33. The Management of Freshwater

Page Last modified 20 Apr 2016
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Chapter 33: The management of freshwater - The problems

A wide range of human activities can adversely affect the condition of the aquatic environment. Disturbances can result from a human activity in a seemingly unrelated area often far away from the impact site, and delayed in time. The great majority of issues involving European water availability and water quality are therefore most prominent in areas with high population densities, concentrated industrial activity and/or intensive agriculture. In addition, physical changes imposed on watercourses for construction of reservoirs, channelisation of rivers and improvement of land drainage have destroyed or are threatening many wetland habitats.

The close relationship between human activities and the condition and management of freshwater resources implies that conditions, except for widespread acidification, are better in the sparsely populated and humid Nordic countries than in the rest of Europe. Table 33.1 indicates that no marked differences separate the freshwater conditions in Eastern countries from those prevailing in Southern and Western Europe. However, it should be emphasised that there are areas of concern within all of the four European regions: Nordic, Eastern, Southern and Western countries. Habitat destruction through physical changes made to watercourses, groundwater overexploitation and contamination, eutrophication, toxic pollution and acidification are but a few water-related issues that can affect water use locally or regionally.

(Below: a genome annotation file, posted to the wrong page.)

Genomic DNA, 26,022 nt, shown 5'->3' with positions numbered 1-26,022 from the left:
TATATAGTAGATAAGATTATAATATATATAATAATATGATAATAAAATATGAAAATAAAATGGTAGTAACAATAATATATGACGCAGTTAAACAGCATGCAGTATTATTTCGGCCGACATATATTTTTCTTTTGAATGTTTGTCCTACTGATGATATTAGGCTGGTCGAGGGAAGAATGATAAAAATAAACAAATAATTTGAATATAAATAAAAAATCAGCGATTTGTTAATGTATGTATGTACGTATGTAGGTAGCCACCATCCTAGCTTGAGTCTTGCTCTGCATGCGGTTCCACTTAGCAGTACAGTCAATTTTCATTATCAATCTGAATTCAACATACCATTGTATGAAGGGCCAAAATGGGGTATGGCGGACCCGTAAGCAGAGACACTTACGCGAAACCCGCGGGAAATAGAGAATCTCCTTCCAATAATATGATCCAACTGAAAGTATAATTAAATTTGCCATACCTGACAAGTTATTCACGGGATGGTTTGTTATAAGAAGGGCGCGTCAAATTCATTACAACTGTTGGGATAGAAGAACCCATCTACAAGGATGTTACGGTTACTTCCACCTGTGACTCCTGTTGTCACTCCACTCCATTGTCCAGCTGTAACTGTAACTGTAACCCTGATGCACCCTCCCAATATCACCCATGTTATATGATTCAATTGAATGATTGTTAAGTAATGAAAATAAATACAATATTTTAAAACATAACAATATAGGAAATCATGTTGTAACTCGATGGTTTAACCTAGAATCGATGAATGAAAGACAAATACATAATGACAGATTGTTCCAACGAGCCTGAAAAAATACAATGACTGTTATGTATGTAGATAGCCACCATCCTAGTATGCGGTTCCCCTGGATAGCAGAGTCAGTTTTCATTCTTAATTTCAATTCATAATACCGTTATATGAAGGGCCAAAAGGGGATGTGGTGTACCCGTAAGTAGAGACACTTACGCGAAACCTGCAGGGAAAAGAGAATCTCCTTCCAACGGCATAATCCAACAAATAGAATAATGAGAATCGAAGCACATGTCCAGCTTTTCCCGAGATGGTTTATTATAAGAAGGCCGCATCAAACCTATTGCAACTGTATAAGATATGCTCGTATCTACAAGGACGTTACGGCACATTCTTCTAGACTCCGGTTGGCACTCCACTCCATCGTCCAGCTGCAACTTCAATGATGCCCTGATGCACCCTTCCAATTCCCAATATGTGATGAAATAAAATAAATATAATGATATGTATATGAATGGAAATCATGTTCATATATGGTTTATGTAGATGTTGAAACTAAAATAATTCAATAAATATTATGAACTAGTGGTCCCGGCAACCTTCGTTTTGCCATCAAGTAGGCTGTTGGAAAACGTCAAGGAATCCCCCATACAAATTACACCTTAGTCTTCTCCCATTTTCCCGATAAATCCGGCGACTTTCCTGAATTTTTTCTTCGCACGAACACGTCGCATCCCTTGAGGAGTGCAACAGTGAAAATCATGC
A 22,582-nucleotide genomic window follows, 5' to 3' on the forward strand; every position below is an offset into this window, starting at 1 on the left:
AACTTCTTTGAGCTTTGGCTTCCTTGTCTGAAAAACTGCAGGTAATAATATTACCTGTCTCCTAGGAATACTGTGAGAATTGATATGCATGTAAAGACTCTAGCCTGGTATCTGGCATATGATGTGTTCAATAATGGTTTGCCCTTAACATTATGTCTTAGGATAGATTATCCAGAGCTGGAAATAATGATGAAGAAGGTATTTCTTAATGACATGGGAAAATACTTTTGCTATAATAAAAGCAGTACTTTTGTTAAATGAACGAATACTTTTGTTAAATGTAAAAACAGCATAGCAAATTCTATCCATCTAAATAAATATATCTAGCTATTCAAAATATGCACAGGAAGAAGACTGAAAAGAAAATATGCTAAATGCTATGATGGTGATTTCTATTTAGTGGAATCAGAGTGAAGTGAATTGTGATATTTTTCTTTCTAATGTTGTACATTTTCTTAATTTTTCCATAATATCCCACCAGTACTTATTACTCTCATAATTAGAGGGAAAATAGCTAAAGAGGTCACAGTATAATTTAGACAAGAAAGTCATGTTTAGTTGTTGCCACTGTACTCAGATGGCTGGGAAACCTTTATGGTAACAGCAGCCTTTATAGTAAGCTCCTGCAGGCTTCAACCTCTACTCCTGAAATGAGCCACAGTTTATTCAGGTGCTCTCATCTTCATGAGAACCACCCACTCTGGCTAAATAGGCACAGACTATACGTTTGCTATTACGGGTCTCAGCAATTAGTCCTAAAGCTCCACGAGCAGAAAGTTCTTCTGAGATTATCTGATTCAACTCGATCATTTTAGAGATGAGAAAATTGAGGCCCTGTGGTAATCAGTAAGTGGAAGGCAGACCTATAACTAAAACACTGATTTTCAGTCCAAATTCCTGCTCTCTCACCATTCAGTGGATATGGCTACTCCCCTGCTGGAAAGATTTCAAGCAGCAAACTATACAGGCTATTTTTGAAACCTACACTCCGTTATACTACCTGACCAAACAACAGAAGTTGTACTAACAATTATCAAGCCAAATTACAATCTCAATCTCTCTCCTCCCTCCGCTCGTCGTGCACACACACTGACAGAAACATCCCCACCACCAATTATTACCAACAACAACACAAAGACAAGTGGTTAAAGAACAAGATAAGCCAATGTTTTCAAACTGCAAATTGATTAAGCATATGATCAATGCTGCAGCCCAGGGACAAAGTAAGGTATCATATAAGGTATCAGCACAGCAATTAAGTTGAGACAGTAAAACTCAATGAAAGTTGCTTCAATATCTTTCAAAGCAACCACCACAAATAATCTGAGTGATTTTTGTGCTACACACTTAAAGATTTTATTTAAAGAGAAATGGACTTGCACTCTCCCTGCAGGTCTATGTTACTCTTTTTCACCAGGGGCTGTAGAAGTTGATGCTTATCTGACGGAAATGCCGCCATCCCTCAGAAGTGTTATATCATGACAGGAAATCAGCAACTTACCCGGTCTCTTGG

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33.1 - The problems:causes and effects

33.1.1 - Water availability
33.1.2 - Water quality
33.1.3 - Physical changes

33.2 - Trends and scenarios

33.2.1 - Supply
33.2.2 - Demand - Domestic - Agricultural - Industrial

33.2.3 - Freshwater pollution

33.3 - Transboundary river management
33.4 - Sustainable goals
33.5 - Strategies and options

European Environment Agency (EEA)
Kongens Nytorv 6
1050 Copenhagen K
Phone: +45 3336 7100